As a woman approaches ovulation, her cervical fluid becomes progressively wetter. When a woman charts, in the evening, she records what she has observed throughout the day. So if she didn’t feel or observe anything at her vaginal opening, that day is considered dry. But lest there be any confusion, women always have internal vaginal moisture, even on the days when they feel bone dry. This is completely normal and should still be recorded as dry.

It’s easy to distinguish between cervical fluid and vaginal moisture. Cervical fluid on your finger will stay moist for minutes or longer, whereas vaginal moisture, like that inside your mouth, will dissipate from your finger within seconds. If you don’t have any cervical fluid, you will usually have a distinct feeling of dryness.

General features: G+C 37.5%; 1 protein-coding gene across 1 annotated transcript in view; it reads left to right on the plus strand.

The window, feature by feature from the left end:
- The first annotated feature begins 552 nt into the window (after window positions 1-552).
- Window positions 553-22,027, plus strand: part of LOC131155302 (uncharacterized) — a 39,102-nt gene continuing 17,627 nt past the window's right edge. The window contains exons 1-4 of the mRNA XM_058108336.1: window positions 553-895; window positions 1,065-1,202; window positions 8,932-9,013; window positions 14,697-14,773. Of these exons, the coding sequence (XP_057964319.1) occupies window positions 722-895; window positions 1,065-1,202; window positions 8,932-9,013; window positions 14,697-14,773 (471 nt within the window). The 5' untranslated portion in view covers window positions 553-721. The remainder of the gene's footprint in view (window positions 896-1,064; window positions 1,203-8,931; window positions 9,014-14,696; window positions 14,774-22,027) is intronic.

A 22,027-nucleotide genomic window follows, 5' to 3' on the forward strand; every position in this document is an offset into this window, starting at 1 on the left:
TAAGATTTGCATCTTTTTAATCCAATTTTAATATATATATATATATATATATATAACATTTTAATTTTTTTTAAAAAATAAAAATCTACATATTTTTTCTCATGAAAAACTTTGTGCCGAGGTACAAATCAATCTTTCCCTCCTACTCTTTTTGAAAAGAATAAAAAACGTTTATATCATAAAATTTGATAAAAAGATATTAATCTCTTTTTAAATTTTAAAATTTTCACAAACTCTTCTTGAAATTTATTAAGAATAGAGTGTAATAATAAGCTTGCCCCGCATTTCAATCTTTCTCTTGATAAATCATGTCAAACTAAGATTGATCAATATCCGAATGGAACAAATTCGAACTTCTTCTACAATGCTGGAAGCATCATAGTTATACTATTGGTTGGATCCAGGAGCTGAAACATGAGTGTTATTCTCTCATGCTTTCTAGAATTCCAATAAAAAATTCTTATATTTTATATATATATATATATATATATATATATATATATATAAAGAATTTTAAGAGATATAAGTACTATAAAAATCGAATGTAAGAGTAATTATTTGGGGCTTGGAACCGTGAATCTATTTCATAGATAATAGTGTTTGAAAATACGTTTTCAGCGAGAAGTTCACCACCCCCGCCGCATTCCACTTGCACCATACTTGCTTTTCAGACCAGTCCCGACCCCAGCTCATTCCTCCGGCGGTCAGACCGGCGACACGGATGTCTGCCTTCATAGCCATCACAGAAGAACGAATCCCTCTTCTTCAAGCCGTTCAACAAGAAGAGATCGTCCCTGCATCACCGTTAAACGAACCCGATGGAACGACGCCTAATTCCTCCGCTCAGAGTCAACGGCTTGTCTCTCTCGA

If you are trying to conceive, you shouldn’t get discouraged if you don’t see what is considered the most fertile type of cervical fluid: eggwhite. It doesn’t mean there is necessarily anything wrong, and as long as you produce some type of wet or slippery-quality cervical fluid, the sperm should still be able to swim through the cervix to ultimately fertilize the egg.

Think of cervical fluid on a continuum from the extremes of dry to eggwhite. As you can imagine, the ideal quality would be the wettest and most slippery, since this is the type that most closely resembles the man’s seminal fluid. If you don’t observe eggwhite quality, it probably means that your “window of fertility” is shorter than those women who do produce it.

Regardless, there are a number of things you can do to increase your chances of conceiving. Most importantly, you want to be sure to time intercourse for your Peak Day, which is the last day of either:

  • Stretchy, Clear or Lubricative cervical fluid
  • Lubricative vaginal sensation
  • Midcycle spotting

In addition, I list numerous ways to increase the quality of your cervical fluid in my book, Taking Charge of Your Fertility.